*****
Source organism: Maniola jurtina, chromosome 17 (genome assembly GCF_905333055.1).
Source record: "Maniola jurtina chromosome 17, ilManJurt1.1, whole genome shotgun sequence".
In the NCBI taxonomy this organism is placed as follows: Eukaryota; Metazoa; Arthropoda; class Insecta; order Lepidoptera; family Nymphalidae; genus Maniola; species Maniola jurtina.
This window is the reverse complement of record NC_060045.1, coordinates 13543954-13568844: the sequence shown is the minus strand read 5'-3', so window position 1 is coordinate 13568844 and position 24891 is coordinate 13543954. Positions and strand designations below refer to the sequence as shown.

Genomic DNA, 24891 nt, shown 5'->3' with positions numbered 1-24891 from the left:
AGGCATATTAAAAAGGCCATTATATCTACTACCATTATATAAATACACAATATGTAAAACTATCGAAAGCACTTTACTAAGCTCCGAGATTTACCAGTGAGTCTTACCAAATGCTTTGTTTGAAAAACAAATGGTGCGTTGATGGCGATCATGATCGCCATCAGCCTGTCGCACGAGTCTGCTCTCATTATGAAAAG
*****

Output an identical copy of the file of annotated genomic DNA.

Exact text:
Source organism: Maniola jurtina, chromosome 17 (genome assembly GCF_905333055.1).
Source record: "Maniola jurtina chromosome 17, ilManJurt1.1, whole genome shotgun sequence".
In the NCBI taxonomy this organism is placed as follows: Eukaryota; Metazoa; Arthropoda; class Insecta; order Lepidoptera; family Nymphalidae; genus Maniola; species Maniola jurtina.
This window is the reverse complement of record NC_060045.1, coordinates 13543954-13568844: the sequence shown is the minus strand read 5'-3', so window position 1 is coordinate 13568844 and position 24891 is coordinate 13543954. Positions and strand designations below refer to the sequence as shown.

Genomic DNA, 24891 nt, shown 5'->3' with positions numbered 1-24891 from the left:
AGGCATATTAAAAAGGCCATTATATCTACTACCATTATATAAATACACAATATGTAAAACTATCGAAAGCACTTTACTAAGCTCCGAGATTTACCAGTGAGTCTTACCAAATGCTTTGTTTGAAAAACAAATGGTGCGTTGATGGCGATCATGATCGCCATCAGCCTGTCGCACGAGTCTGCTCTCATTATGAAAAG